Having said that, the bathrooms are not trouble proof. Of course, they have all the facilities you can ask for in that tiny space. There is a tap for running water, another tap connected to the hot water boiler outside the cottage, hanger for placing your clothes, a shower and an ultra-modern “you-know-what”. Impressed? Yes. The only small issue is that all of these are placed right above “you-know-where” (YKW). If you want to use the shower, you may have to stand almost inside YKW, makes you wonder if the plumbers mistook the shower for the flush ! Thank God for small mercies like a tap and bucket. Hot water tap, clothes hanger, bucket – right next to YKW, it looked like a miniature solar system, the sun and the planets revolving around it ! Also reminded one of Harry Potter, where Muggle toilets were used by Wizards to flush themselves into the Wizarding Ministry of Magic ! One of the bathrooms is an Indian version and a lot more convenient.
We had to get ready by 6.30 AM for our trek to Kodachadri Peak. Preparations began at 5 AM. How to use a roofless bathroom in the quietness of the early morning was a troubling question everybody had to deal with. The bathroom taught people to let go of inhibitions and just do what needed to be done !
Just when this writer went inside to take a bath, the water stopped. There was an issue with the motor/boiler, whatever. After waiting inside close to 10 minutes, better sense prevailed and the ritual was completed with the 3 mugs of water that had been miraculously saved before water stopped. What 3 years of studying Economics could not make one understand the meaning of optimum utilisation of natural resources, that bathroom taught it a matter of minutes !
When finally water supply was restored, people also learnt the art of planning, management and co-operation. The bathrooms were so co-operative with one another that if you opened the tap in one bathroom, the other taps went dry, this meant we had to learn to manage the water availability for 12 people and plan who had to use the bathroom when so that there was no waste of time in waiting. Such character-building stuff !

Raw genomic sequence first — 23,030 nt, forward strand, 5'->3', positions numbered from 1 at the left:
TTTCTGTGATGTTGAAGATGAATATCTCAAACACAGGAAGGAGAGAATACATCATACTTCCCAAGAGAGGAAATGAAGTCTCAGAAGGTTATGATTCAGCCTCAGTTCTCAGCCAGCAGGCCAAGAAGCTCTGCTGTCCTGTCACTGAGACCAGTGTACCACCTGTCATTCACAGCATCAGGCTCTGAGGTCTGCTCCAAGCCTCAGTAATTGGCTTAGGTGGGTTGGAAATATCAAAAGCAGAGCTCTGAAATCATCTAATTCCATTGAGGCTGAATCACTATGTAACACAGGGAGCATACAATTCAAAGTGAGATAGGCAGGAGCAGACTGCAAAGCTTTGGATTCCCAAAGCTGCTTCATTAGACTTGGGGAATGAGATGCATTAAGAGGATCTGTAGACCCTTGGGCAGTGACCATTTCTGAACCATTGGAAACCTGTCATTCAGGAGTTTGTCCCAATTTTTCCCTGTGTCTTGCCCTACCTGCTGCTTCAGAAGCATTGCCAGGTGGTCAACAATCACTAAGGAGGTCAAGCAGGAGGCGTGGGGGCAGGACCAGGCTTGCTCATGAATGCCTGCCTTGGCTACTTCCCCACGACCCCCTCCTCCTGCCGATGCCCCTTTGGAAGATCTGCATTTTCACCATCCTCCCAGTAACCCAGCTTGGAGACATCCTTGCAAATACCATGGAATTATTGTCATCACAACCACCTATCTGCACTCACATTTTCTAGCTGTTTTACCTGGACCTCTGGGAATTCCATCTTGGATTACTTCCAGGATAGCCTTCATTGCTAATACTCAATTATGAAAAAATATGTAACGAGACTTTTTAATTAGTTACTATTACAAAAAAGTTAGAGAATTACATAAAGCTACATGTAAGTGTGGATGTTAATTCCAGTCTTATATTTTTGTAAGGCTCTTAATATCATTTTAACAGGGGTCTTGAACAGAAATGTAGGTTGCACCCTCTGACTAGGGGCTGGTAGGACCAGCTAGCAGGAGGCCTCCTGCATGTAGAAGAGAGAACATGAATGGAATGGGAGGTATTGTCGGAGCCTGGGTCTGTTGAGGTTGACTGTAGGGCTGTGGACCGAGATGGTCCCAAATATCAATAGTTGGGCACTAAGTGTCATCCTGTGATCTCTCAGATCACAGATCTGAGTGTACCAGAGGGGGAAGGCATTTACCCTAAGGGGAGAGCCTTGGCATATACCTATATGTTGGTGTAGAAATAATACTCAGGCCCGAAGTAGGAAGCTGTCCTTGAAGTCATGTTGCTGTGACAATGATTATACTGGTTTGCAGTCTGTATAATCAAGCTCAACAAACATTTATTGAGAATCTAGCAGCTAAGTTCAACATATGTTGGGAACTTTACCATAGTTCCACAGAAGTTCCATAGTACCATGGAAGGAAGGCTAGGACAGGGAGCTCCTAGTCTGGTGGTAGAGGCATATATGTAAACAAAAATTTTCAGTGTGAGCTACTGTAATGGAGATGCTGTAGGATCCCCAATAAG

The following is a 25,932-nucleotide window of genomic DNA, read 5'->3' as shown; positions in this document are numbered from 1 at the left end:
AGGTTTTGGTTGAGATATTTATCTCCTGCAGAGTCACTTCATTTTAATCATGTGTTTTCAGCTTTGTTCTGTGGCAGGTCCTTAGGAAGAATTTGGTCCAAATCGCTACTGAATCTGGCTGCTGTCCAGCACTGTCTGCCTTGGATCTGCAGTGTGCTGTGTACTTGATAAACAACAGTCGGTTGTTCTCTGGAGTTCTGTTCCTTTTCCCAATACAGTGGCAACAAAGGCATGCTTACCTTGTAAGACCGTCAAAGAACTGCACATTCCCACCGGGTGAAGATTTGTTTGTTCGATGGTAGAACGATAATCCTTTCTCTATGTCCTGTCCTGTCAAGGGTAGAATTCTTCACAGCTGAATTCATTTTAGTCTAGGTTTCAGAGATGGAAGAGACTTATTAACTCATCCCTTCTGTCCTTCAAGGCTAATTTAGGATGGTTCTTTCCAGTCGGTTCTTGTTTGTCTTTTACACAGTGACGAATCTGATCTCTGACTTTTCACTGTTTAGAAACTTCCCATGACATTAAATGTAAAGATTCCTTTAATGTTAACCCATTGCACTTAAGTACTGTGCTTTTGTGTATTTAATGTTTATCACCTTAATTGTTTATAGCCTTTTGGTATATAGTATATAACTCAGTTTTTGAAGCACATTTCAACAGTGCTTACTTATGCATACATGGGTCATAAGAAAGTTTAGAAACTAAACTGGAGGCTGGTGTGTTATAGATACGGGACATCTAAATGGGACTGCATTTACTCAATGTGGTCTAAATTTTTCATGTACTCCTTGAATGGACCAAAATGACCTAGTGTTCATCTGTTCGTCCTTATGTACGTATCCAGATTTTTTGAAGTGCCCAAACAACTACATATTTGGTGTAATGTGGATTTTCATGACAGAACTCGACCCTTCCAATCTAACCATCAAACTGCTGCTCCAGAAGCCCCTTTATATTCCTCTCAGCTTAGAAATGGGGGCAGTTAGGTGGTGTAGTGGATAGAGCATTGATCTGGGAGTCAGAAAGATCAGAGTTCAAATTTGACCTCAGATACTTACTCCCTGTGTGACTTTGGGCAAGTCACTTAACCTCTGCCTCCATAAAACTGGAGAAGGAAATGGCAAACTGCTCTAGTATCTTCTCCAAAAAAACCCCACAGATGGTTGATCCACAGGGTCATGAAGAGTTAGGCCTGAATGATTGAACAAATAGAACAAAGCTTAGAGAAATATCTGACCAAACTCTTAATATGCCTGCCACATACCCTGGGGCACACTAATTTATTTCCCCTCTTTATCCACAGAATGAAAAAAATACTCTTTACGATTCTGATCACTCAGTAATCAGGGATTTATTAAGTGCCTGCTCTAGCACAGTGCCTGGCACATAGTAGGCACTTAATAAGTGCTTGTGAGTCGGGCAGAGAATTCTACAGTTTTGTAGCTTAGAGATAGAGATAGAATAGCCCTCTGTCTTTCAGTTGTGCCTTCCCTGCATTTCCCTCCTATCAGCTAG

We joked, laughed and played – they have badminton equipment and the hall is spacious enough to be turned into a badminton court. Overall, it was a great time. The whole thing would have been a disaster if we chose to nitpick and complain but who wants to complain when you are on a fun trip, just enjoy whatever comes your way.
The night before, we had informed the attendant that we wanted to set off on the trek by 6.30 AM, breakfast, we were told, wouldn’t be ready before 7.30 AM and the jeeps to take us to the trek point wouldn’t come before 8.30 AM. We admired our negotiation skills when he agreed to get everything done at 6.30 AM. We were all promptly ready but neither the breakfast nor the jeeps were in sight. The jeep apparently came and went at 6.30 AM, while were still in our management classes.
Breakfast finally arrived at 7.30 AM and what a breakfast it was !
The Bisibelebath, the ChowChow bath and Rava Kesari were simply out of the world, it felt like there was nothing to this world except us and the food, we almost licked the vessels clean to save them the trouble of washing them later !
The jeeps arrived at 8.30 AM and only then we realised that, no matter how enthusiastic we were, things took their own course at Silver Hills Farm.